Finding Focus in a Scattered World

Being too busy can become a habit so entrenched that it leads you to postpone or cut short what matters most to you, making you a slave to a lifestyle you don’t like but can’t escape.  In part, it is the desire for control that leads people to lose it. Modern life makes us feel as if we can be everywhere and do everything and gives us the magical tools to heighten the illusion, creating chaos in our lives. In that overcoming chaos and finding focus are such crucial themes in the “Distraction” podcast, series host Dr. Ned Hallowell offers these tips to point you in the proper direction:

1. Do what matters most to you (the most common casualty of an excessively busy life): Don’t spread yourself or your children too thin – you must choose, you must prioritize. In order to both do well and to be happy, you must say, “no thank you” to many projects, people and ideas. “Cultivate your lilies and get rid of your leeches.”

2. Create a positive emotional environment wherever you are: When the emotional atmosphere is less than positive, people lose flexibility, the ability to deal with ambiguity and complexity, trust, enthusiasm, patience, humor and creativity. When you feel safe and secure, you feel welcomed and appreciated, you think better, behave better, and are better able to help others.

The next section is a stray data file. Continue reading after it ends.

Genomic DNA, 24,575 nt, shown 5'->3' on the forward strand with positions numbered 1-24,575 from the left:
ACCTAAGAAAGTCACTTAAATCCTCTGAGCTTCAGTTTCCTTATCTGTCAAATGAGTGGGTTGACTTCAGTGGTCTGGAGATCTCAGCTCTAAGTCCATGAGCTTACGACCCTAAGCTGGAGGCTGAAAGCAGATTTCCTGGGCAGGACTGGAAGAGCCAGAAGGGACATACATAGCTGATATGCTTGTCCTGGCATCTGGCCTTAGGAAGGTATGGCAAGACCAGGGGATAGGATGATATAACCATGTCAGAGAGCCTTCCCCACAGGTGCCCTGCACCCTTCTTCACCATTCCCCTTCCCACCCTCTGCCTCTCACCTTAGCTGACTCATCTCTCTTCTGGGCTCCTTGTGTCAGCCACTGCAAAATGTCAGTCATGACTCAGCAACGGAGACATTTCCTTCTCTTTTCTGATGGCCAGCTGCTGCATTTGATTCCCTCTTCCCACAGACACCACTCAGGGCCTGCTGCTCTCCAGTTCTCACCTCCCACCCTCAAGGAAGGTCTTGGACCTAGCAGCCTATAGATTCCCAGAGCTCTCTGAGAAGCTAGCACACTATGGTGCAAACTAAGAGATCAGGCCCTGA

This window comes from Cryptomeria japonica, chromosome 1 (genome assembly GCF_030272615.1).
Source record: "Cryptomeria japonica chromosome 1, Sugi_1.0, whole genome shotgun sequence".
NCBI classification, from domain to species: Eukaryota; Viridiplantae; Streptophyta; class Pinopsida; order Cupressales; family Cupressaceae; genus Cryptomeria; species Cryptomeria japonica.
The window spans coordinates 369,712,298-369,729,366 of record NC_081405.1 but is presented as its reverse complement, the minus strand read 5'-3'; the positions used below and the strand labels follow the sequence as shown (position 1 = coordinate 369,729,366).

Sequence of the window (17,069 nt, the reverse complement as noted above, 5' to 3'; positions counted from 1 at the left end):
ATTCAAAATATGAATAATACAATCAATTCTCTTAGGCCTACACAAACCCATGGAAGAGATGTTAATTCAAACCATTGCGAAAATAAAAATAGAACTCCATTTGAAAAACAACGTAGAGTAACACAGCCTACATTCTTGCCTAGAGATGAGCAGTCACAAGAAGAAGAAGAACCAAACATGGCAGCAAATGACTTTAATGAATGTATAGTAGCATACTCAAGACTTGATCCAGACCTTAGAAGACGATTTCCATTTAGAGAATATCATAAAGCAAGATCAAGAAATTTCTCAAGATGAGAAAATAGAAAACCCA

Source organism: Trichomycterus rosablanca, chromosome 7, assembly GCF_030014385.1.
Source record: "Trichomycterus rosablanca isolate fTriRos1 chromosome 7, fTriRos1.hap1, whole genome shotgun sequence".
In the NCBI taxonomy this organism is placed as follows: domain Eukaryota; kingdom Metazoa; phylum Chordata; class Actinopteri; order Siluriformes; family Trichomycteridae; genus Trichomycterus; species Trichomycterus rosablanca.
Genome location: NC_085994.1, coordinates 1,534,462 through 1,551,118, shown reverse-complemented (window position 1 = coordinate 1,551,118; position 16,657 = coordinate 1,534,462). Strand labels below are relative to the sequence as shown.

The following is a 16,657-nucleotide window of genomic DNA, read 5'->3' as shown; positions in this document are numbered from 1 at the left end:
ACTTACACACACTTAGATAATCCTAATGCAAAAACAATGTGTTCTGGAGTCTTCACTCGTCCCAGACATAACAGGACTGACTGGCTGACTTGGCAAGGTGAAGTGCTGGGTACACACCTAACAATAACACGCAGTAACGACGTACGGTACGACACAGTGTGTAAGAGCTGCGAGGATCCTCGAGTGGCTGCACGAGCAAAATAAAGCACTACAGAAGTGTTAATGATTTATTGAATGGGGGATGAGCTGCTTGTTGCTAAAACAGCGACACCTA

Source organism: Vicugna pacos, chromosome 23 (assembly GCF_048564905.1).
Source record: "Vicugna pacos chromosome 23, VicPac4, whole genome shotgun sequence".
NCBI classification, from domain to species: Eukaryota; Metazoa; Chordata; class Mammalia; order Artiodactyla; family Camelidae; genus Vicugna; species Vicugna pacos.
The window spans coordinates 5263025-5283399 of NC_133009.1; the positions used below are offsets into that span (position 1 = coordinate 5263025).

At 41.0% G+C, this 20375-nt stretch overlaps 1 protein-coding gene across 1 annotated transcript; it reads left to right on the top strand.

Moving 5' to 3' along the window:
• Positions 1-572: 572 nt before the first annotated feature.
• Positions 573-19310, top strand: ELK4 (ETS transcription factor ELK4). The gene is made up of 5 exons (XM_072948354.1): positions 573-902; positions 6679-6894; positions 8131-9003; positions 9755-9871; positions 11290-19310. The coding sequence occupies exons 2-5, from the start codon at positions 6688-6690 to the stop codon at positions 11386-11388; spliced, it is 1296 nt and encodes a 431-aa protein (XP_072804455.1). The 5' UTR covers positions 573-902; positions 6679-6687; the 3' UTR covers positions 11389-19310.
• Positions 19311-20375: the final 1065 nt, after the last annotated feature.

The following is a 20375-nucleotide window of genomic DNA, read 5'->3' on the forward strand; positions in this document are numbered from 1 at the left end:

3. Find your rhythm: Get in the “zone,” follow your “flow” – research has proven that this state of mind elevates all that you do to its highest level. When you find your rhythm, you allow your day to be taken care of by the automatic pilot in your brain, so the creative, thinking part can attend to what it is uniquely qualified to attend to.

4. Invest your time wisely so as to get maximum return: Try not to let time be stolen from you or let yourself fritter it away – use the Time Value Assessment to guide you in what to add, preserve, cut back on, and eliminate.

5. Don’t waste time screensucking (a modern addiction – the withdrawal of looking at a computer/smartphone screen): Break the habit of having to be near your computer at all times by changing your environment or structure – move your screen to a different room; schedule an amount of time you are allowed to be on the computer; plan mandatory breaks.

6. Identify and control the sources of gemmelsmerch in your environment: Gemmelsmerch, the force that distracts a person from what he or she wants to or ought to be doing, is as pervasive and powerful as gravity.

7. Delegate: Delegate what you don’t like to do or are not good at if you possibly can. Your goal should be not to be independent, but rather effectively interdependent. You do for me and I do for you – this is what makes life possible.

8. Slow down: Stop and think. Ask yourself, what’s your hurry? Why wake up, already impatient, and rush around and try to squeeze in more things than you should, thereby leading you to do all of it less well? Your hurry is your enemy.

9. Don’t multitask ineffectively: Give one task your full attention. You will do it better. You may eventually get so good at it that your conscious mind can attend to other aspects of the task other than menial ones. This is the only way a human can multitask effectively.

10. Play: Imaginatively engage with what you are doing. This will bring out the best part of your mind, focus you on your task, and become more effective and efficient.

 Listen to the “Distraction” podcast on iTunes.

 

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